The first Swiss film buff was a priest
One of the most significant film collections in the world was once assembled by Abbé Joye in Basel. It is in London today, but could it return to Switzerland?
This episode in film history could easily be overlooked at first glance and indeed was for some time – too long in fact. A priest collects films to show his protégés during religious education. That sounds kind of nice, but it is actually sensational. This Jesuit priest called Abbé Joye – who was born Joseph Alexis Joye in 1852 in the canton of Fribourg and later lived in Basel – collected hundreds of films over the years. His collection is today considered one of the world’s largest and most significant from the early days of cinema. “It is not a run-of-the-mill collection, it’s absolutely extraordinary,” remarks Mariann Lewinsky-Sträuli, a Swiss film historian specialising in silent movies. Articles and books suggest there are between 1,300 and 2,500 films. Most of them come from the period 1905 to 1912, while some date up to 1919. Abbé Joye gradually amassed the collection by buying films on the German second-hand market.
The genres include dramas, children’s films, fairytales, animation, war films and what are today called documentaries – “Country, nature, cityscapes and customs” was the label used in one catalogue listing. The films last between three and 15 minutes. Mariann Lewinsky supposes that the priest would have shown 10 to 15 films during a screening. There would have been a “specially selected programme” with “incredibly beautiful cinema covering a wealth of genres and a wide range of aesthetics, making it highly entertaining”.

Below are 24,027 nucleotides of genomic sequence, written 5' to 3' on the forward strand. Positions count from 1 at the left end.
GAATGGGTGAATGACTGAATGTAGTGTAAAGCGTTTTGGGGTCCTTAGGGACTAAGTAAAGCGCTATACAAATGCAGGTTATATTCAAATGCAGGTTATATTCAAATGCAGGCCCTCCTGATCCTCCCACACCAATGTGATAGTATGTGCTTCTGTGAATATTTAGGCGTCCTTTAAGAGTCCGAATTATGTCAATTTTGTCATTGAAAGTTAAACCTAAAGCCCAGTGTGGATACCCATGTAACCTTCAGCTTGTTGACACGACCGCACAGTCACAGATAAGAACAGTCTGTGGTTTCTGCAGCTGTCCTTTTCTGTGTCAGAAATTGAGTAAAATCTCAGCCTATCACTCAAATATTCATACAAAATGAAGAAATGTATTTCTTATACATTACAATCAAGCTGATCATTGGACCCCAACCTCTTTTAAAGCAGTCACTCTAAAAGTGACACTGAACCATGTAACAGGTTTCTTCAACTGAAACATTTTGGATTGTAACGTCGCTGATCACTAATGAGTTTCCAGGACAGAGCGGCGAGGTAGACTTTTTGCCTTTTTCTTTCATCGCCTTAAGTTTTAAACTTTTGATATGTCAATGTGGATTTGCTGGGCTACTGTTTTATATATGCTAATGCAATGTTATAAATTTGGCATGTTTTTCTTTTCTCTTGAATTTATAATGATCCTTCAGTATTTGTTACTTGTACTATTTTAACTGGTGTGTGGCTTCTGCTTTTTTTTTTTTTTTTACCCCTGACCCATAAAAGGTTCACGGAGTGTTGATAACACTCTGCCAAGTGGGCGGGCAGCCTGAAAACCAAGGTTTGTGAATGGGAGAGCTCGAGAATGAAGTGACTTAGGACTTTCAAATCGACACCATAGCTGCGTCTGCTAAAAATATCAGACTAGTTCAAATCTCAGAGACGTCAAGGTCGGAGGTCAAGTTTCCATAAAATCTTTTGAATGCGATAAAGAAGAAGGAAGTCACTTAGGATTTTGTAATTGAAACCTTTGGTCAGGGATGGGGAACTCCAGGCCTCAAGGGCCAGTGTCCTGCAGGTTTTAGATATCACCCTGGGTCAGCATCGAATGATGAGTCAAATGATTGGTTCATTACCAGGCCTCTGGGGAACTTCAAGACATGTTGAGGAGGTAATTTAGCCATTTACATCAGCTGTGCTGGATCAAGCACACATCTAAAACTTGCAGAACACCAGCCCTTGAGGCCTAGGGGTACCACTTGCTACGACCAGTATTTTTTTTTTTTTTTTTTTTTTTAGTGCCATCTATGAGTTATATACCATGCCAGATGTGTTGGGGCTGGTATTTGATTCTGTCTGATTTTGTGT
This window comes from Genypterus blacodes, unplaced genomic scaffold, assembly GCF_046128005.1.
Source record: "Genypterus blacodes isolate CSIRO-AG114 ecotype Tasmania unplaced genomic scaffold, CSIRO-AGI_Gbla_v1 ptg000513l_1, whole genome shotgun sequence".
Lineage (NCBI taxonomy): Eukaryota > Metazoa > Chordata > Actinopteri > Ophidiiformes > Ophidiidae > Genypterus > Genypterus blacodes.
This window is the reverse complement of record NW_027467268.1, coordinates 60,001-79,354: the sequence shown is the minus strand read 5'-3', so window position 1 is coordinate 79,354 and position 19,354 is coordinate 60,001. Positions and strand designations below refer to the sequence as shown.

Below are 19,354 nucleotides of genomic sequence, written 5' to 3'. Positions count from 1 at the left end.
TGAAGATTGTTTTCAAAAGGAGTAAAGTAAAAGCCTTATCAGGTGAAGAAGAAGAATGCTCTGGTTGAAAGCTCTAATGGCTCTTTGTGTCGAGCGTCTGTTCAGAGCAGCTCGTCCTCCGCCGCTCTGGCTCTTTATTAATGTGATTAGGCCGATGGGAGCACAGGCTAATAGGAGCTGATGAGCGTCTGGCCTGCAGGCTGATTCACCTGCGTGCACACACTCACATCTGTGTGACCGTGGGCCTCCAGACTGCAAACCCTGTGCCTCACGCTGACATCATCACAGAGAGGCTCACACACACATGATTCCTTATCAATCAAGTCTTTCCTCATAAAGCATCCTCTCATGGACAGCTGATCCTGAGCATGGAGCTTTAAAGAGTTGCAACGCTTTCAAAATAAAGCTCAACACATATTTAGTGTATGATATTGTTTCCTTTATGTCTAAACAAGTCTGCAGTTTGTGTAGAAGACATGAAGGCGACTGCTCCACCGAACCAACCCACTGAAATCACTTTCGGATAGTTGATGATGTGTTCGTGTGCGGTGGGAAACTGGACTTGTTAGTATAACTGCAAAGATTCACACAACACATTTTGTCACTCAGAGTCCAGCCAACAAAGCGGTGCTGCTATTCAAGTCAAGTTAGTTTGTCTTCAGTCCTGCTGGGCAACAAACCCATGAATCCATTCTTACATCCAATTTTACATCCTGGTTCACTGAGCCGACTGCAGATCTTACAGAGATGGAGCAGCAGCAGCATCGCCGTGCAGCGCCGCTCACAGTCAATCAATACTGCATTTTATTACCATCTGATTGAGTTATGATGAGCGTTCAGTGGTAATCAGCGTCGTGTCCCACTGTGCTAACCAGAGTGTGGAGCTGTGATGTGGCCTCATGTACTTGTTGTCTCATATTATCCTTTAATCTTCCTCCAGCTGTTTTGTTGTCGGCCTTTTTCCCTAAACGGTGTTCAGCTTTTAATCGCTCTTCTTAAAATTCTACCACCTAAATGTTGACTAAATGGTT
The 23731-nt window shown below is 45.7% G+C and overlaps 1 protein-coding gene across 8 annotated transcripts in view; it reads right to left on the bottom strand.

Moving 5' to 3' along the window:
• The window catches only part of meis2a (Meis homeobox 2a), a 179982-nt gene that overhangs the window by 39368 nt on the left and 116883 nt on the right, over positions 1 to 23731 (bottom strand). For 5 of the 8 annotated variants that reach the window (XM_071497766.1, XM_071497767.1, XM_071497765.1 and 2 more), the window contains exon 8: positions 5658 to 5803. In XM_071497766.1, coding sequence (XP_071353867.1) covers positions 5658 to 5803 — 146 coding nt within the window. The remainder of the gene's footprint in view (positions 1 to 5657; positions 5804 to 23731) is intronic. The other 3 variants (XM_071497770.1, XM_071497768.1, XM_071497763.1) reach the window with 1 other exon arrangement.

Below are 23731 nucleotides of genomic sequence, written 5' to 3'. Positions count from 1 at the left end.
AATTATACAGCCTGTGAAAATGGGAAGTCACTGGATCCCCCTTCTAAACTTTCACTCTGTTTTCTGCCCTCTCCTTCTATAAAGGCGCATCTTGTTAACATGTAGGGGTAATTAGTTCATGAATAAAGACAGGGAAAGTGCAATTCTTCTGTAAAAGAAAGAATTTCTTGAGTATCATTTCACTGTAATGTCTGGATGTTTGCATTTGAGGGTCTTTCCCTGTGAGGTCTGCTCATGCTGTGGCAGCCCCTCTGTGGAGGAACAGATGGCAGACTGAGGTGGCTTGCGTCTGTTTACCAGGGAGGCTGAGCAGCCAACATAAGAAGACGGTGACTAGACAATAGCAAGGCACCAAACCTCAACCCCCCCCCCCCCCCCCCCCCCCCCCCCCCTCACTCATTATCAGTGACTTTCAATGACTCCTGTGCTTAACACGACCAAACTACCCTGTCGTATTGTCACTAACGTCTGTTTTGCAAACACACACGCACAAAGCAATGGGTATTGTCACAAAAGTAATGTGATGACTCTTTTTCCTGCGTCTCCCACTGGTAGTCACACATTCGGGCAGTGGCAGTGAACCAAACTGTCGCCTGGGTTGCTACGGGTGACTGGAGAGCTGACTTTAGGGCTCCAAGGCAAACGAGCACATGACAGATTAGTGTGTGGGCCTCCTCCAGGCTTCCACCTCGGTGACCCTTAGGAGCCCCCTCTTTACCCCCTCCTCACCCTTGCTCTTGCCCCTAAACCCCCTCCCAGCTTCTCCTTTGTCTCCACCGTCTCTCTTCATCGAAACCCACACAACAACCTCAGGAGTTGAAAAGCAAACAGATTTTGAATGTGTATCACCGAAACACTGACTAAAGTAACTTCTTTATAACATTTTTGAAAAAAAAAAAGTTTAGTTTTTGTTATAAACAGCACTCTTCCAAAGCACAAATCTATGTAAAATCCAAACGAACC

Kissing scenes cut
There were no set venues then like those which exist today. Instead touring cinemas travelled from town to town continually showing the same films. In contrast, Abbé Joye showed new films in the same location, which represented a paradigm shift. He therefore needed a decent collection. Urban myth has it that he smuggled some films under his cassock from Germany to Basel. He is said to have cut kissing scenes or diverted the attention of children at these moments during screenings. We are not certain of these details now, over a century later. Lewinsky even doubts that he showed everything in his collection. This is because it also contained the decidedly anti-Catholic film “Les Martyrs de l’Inquisition” from 1905.
The Swiss film historian Roland Cosandey was the first person to document Joye’s story and works in the book “Welcome Home, Joye! Film um 1910”. In 1886, Joye was appointed a vicar and teacher of religious education in Basel. The Vinzentianum orphanage for boys was established several years later, which was called Borromäum from 1905. It was here in the room for Sunday school and religious studies that he showed his films. The priest started out with magic lantern projections, which were painted glass panels through which light was projected. He is believed to have produced thousands of them. According to Cosandey, he visited the first cinematographic projections at Basel’s Stadt-Casino around 1896. When Joye later took an interest in showing films himself from 1902, there was no stopping him.